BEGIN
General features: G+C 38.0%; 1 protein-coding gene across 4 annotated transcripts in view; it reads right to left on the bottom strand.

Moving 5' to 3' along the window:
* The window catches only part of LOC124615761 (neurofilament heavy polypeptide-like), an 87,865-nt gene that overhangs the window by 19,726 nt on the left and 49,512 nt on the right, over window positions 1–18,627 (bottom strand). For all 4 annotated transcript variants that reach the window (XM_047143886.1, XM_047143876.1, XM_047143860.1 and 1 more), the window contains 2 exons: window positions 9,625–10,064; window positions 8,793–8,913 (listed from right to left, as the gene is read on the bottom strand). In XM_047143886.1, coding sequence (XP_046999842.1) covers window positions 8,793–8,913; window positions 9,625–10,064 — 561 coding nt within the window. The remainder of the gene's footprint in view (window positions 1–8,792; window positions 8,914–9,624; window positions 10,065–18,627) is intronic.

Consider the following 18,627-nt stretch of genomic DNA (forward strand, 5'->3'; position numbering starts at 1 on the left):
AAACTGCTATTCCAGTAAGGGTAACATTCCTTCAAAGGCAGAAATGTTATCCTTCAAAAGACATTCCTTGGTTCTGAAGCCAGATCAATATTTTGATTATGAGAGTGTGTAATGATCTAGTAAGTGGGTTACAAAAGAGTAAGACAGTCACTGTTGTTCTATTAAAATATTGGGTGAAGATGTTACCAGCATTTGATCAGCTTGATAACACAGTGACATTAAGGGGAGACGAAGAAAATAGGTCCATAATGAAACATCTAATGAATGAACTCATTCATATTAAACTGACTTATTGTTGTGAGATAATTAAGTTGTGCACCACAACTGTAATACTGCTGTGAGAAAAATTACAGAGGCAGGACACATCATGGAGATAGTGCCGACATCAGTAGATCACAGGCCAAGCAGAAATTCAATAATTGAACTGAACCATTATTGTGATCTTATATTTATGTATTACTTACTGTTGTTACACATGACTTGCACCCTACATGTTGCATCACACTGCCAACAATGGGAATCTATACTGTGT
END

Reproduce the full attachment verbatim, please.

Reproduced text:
General features: G+C 38.0%; 1 protein-coding gene across 4 annotated transcripts in view; it reads right to left on the bottom strand.

Moving 5' to 3' along the window:
* The window catches only part of LOC124615761 (neurofilament heavy polypeptide-like), an 87,865-nt gene that overhangs the window by 19,726 nt on the left and 49,512 nt on the right, over window positions 1–18,627 (bottom strand). For all 4 annotated transcript variants that reach the window (XM_047143886.1, XM_047143876.1, XM_047143860.1 and 1 more), the window contains 2 exons: window positions 9,625–10,064; window positions 8,793–8,913 (listed from right to left, as the gene is read on the bottom strand). In XM_047143886.1, coding sequence (XP_046999842.1) covers window positions 8,793–8,913; window positions 9,625–10,064 — 561 coding nt within the window. The remainder of the gene's footprint in view (window positions 1–8,792; window positions 8,914–9,624; window positions 10,065–18,627) is intronic.

Consider the following 18,627-nt stretch of genomic DNA (forward strand, 5'->3'; position numbering starts at 1 on the left):
AAACTGCTATTCCAGTAAGGGTAACATTCCTTCAAAGGCAGAAATGTTATCCTTCAAAAGACATTCCTTGGTTCTGAAGCCAGATCAATATTTTGATTATGAGAGTGTGTAATGATCTAGTAAGTGGGTTACAAAAGAGTAAGACAGTCACTGTTGTTCTATTAAAATATTGGGTGAAGATGTTACCAGCATTTGATCAGCTTGATAACACAGTGACATTAAGGGGAGACGAAGAAAATAGGTCCATAATGAAACATCTAATGAATGAACTCATTCATATTAAACTGACTTATTGTTGTGAGATAATTAAGTTGTGCACCACAACTGTAATACTGCTGTGAGAAAAATTACAGAGGCAGGACACATCATGGAGATAGTGCCGACATCAGTAGATCACAGGCCAAGCAGAAATTCAATAATTGAACTGAACCATTATTGTGATCTTATATTTATGTATTACTTACTGTTGTTACACATGACTTGCACCCTACATGTTGCATCACACTGCCAACAATGGGAATCTATACTGTGT